Feroz, a tailor from Jayanagar in South Bengaluru, lives with his family of four. His family doesn’t own a car, all they have is a 100cc motorcycle. He knows it is illegal, but if an entire family must move around, all four must fit on one motorcycle.
Feroz is far from alone. Low-cost motorcycles are essential to middle class aspirations across the country.
This is not true in the case of just Feroz. Considering elements like convenience and affordability, two-wheelers have been a mirror to middle class aspirations over the years.
Decoding the Provisions of the Ban
Based on a 2015 Karnataka High Court order, the government has banned pillion riders on two-wheelers with an engine capacity of less than 100cc. As per the rule, auto manufacturers are prohibited from creating a provision for pillion riders in 100 cc motorcycles. Pillion riding is not permitted even on vehicles that are already registered.
Ban to Affect the Aspirations of Many
The average price of a 125 cc motorcycle is Rs 50,000. Most middle-class families do not have the financial capacity to buy a moped with a high engine capacity.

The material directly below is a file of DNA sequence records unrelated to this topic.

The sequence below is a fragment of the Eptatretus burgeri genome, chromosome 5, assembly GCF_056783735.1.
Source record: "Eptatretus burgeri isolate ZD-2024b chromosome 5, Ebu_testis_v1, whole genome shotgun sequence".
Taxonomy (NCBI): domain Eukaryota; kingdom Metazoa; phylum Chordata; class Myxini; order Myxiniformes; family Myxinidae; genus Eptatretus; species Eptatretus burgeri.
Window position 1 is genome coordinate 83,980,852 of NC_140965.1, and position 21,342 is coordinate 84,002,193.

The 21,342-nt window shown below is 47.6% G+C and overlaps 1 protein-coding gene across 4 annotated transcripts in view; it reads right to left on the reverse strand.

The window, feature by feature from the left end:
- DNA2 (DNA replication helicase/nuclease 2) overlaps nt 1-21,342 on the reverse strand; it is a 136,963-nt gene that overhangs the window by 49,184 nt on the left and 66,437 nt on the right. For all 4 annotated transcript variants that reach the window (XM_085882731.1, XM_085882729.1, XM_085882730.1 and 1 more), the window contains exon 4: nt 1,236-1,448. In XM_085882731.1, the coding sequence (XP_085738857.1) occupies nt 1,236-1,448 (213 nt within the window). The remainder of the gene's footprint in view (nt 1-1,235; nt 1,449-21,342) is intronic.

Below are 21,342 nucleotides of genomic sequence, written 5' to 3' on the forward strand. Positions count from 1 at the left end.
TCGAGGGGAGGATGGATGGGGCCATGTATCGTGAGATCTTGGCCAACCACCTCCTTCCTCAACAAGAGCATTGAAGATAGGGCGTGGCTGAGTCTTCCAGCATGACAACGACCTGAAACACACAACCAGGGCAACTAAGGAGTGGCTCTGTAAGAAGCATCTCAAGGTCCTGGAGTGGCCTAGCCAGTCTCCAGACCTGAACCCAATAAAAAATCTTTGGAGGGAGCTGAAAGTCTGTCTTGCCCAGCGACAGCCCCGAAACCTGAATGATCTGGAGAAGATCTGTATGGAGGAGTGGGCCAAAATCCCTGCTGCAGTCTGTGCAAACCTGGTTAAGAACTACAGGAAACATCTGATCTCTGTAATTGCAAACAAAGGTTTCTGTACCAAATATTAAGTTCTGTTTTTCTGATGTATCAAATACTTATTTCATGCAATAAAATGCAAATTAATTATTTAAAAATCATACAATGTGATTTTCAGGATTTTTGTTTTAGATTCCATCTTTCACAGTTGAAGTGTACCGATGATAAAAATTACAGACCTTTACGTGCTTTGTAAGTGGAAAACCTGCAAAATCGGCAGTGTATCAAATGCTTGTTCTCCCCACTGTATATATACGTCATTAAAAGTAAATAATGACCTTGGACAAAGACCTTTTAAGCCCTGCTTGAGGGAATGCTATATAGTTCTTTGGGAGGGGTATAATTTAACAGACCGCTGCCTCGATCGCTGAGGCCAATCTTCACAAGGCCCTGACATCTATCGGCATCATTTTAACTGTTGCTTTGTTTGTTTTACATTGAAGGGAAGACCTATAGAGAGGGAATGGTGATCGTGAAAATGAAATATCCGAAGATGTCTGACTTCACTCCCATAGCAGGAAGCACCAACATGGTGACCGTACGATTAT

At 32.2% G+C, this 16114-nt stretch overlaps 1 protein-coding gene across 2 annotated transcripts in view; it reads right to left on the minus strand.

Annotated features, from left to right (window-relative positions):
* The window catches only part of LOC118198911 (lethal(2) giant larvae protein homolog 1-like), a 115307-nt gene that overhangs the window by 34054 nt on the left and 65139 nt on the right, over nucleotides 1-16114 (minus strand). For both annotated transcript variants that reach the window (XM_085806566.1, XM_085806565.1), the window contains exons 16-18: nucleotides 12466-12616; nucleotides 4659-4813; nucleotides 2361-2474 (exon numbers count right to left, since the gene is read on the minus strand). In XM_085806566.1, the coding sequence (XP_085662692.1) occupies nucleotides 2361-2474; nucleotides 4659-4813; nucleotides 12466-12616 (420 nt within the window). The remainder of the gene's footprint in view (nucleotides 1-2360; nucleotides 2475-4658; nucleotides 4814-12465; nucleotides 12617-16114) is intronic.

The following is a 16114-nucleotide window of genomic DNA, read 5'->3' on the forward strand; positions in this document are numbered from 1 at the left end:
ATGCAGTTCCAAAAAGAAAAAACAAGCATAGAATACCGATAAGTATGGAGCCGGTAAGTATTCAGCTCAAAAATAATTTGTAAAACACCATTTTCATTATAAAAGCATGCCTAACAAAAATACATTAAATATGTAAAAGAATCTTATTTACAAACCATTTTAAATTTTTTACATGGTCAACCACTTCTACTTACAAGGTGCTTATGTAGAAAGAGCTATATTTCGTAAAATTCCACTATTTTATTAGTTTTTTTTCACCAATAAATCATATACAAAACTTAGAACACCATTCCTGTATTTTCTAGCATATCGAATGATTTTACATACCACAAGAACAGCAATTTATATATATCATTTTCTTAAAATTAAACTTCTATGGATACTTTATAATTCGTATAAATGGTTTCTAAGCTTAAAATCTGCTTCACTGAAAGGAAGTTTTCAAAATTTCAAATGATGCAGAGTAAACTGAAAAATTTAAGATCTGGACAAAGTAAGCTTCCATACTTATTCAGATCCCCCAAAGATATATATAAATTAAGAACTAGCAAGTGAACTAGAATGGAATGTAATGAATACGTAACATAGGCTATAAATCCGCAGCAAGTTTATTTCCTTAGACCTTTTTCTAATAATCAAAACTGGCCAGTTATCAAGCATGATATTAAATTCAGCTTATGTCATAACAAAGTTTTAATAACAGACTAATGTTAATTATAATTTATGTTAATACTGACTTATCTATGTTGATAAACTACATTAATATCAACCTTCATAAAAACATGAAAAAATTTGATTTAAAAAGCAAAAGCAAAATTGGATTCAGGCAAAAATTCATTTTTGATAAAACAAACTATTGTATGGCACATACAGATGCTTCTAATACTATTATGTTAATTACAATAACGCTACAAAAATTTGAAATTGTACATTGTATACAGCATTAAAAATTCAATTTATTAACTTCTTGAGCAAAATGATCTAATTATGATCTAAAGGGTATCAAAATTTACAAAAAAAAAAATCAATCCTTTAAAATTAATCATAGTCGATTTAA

My 100 cc motorcycle itself cost me Rs 35,000. I cannot afford to buy an additional vehicle. I have been managing all these years since at least two of my family members could travel on the moped. I am unable to think of an alternative now.Vijay, a tea-stall owner
Since the time the ban has come into effect, Manohar, a mechanic in South Bengaluru, is concerned about the safety of his daughters. “My daughters Shalini and Sehal have been riding a moped to college covering a distance of 40 kilometres every day. I didn’t have to be worried about their safety all these days since both of them rode together. But now, since the ban has been implemented, I am worried. My monthly income is menial and it is not possible for me to pay for an auto or a cab every day,” said Manohar.
Government Justifies the Ban
The ban has been implemented in the backdrop of a previous case in which a minor pillion rider was crippled for life following a road accident in Mysuru in March, 2009. A circular about the new rule has already been issued to heads of Regional Transport Offices (RTOs).
We have implemented the ban since pillion riders are often victims of road accidents. Besides, if more than one person is accommodated on a 100 cc vehicle, it will lead to overloading.Section Official, Karnataka Transport Department
The move will affect lakhs of commuters across the state. The ban will have a significant implication on affordability and accessibility of transport for common folk.
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